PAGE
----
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The flip side of congestions

Did China’s lockdown offer some glimmer of hope for cargo owners held hostage by premiums?

Cargo owners have been the bearing the brunt of price gouges. The big carriers’ have gone as far as to quote for space instead of actually moving the cargo, much to many shippers’ contempt. If one could recall, shippers were reduced to not ship for a while as the rates were purely unsustainable. Yet, gentler rates now are not attracting bookings either.

Anticipated charter rate dives
Stemming from COVID-19’s variants induced congestions, price gouging became a popular practice to corner cargo owners. Some acquired their own vessels which proved to be cost-effective compared to having no options but to pay through the nose if they still need the business. With severely clogged supply chains, cargo owners may be heaving sighs of relief they made the right decision to do away with premium charters.

S&P Global Commodity Insights noted all-inclusive container rates into North America were rangebound at depressed levels during the week ended 22 April 2022, amid weak demand for cargoes out of Asia. US cargo owner sources disclosed that Asian exports were increasingly difficult to book, compounded by a raft of port omissions on the part of ocean liners. A North American forwarder said “Not seeing anything in 5 digits. “No premiums at all, I do not know if that is just temporary because of what is happening in China.”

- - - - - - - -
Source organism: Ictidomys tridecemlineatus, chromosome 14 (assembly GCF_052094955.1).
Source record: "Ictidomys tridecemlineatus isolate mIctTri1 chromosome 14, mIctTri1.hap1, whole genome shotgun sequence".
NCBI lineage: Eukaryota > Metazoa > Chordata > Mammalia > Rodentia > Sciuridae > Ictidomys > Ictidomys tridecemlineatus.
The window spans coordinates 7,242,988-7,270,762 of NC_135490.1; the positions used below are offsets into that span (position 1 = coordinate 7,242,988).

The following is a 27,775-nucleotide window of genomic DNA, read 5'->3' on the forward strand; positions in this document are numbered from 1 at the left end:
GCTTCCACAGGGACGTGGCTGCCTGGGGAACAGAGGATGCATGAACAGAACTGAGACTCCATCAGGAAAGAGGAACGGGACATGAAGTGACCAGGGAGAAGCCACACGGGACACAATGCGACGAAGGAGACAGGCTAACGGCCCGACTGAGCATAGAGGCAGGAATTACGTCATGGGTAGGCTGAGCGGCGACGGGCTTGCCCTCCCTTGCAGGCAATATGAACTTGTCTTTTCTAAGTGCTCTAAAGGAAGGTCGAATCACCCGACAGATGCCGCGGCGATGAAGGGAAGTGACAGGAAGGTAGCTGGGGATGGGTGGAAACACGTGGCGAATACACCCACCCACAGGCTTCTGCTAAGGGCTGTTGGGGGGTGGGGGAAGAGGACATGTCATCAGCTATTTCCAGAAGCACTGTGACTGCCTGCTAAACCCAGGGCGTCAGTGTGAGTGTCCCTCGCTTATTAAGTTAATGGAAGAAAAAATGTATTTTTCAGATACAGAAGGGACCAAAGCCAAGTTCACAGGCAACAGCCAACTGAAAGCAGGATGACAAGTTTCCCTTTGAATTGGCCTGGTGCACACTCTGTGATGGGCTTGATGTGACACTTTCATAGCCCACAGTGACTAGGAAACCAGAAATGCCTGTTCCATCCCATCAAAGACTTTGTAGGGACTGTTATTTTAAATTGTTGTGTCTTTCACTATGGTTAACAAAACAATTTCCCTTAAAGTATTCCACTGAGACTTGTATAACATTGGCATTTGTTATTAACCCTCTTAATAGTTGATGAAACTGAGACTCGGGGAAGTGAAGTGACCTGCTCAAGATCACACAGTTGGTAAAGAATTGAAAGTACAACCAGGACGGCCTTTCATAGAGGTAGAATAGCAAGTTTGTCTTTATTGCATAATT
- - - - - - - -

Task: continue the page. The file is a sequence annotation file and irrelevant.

S&P added the same week saw scant all-inclusive rates on the North Asia-North America run at slight premiums to market FAK rates, although significant pockets of FAK space were available out of North Asian gateways, particularly on bookings made with new entrants and charter players. Another source added shippers are not inclined to take chances when logistics are stretched at this point.

Rates from Asia to Europe have notably continued to slip as demand continued to tail off, with the market waiting for news from Shanghai before further bookings. A European shipper commented, “Rates are coming down because there just isn’t demand, it is as simple as that. Why pay for delays when you could just wait?”

Marine Online News Team
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